Monday, August 04, 2014


In the judo world every so often someone will get a promotion based solely on their performance at an event like a tournament (or more rarely a seminar or camp).  This sort of field-promotion is called batsugan.  In fact, maybe I shouldn't say, "every so often," because it seems like it is not that uncommon at all.  I rarely attend tournaments any more, but back in the day it seemed like it was pretty common - we would go to the larger regional tournaments and some grizzly old dude in a candy-striped belt would come up to someone's sensei and tell them that their student was obviously under-ranked and inform them that they were being ranked-up effectively immediately (be sure to send your rank fees in to the national organization when you get home Monday).
Batsugan promotions tend to happen more often at lower-ranks, which makes sense - there is less difference between a green belt and a brown belt than there is between a 2nd dan and a 3rd dan.  But it does also happen at higher ranks. The highest-ranked batsugan promotion I ever heard of was at a USJA training seminar in the late 1990's, when a guy that had been a shodan for about a year was abruptly promoted to sandan because of his extraordinary performance as the main instructor's kata uke.
So, what do I think of batsugan as a practice?  It is a traditional practice that high-ranking people engage in sometimes, so it has historical precedent and social validity, but I think it is generally unwise.  Rank is about a lot of things, but one of the most primary of things represented by the rank is the relationship between the sensei and the student.  Anyone can win or lose on any given day at a judo tournament, so basing a promotion on a shiai performance (or even a several-day seminar) is shaky.  That's why, when batsugan promotions happen, sometimes everyone watching nods their head and agrees, "yeah, that's probably a good promotion," and in other cases everyone stands around biting their tongues to avoid saying anything.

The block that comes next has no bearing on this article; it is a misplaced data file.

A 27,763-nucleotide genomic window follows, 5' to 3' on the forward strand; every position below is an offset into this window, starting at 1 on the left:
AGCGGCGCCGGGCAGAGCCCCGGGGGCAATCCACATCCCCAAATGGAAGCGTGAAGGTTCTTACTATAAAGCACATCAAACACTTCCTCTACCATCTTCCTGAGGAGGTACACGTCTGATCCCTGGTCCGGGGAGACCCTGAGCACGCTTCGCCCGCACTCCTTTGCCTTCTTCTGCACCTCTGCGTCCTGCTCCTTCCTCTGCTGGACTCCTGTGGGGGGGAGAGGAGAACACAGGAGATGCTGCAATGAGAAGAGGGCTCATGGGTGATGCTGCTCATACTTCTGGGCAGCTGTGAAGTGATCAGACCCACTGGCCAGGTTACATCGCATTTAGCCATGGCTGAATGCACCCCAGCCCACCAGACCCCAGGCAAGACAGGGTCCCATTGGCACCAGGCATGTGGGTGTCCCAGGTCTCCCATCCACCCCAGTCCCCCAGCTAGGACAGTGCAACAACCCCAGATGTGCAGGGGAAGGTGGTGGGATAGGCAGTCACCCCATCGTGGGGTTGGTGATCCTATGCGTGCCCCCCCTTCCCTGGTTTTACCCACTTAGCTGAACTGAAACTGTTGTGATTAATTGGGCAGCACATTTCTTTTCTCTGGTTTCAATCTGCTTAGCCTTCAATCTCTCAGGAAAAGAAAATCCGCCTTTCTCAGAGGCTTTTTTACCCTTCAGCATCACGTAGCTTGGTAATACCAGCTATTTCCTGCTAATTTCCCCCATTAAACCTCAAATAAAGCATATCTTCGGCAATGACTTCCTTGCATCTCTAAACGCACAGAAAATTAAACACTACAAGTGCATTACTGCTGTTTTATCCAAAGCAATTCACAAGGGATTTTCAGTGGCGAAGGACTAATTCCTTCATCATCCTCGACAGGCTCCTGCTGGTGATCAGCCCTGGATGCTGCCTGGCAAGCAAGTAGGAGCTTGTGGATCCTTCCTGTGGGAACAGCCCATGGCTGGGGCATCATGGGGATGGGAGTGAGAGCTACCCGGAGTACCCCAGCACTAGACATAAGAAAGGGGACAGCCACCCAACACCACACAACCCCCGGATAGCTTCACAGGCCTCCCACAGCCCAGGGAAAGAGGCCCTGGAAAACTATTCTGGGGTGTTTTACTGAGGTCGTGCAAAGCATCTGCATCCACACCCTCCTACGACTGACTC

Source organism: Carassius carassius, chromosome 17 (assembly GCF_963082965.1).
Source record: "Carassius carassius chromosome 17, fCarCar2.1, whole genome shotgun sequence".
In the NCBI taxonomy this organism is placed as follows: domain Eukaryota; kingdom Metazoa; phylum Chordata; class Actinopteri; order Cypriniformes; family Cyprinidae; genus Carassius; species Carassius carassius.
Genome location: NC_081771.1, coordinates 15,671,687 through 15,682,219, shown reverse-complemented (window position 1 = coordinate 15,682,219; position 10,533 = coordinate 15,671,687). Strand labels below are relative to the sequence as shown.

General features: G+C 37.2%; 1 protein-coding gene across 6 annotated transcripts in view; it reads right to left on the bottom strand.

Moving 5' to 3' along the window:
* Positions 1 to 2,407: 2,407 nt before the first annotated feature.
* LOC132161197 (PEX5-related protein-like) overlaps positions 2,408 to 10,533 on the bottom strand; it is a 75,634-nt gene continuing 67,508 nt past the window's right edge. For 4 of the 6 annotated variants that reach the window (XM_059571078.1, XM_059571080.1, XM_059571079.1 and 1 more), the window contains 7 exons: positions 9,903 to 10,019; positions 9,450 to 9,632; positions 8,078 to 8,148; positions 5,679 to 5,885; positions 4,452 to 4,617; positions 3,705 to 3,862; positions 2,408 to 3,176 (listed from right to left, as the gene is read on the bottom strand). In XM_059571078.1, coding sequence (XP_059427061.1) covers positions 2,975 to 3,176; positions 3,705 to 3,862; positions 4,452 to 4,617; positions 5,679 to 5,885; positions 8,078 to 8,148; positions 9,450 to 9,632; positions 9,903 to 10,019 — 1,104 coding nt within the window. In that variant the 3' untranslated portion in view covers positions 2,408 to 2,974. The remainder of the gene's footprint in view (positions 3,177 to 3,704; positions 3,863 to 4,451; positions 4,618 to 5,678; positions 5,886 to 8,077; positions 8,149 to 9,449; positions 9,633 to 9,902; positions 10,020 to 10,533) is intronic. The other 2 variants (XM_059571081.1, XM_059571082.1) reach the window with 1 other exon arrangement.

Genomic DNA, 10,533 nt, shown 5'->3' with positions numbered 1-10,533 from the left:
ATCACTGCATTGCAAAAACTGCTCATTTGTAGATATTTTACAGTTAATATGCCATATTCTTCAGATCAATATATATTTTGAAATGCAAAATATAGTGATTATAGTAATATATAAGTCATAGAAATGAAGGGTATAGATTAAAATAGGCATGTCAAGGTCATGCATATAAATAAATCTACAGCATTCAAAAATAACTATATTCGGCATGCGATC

Batsugan is one of those things that can happen and can be valid, but I don't think that it is the sort of thing that should happen any more often than occasionally.

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Patrick Parker
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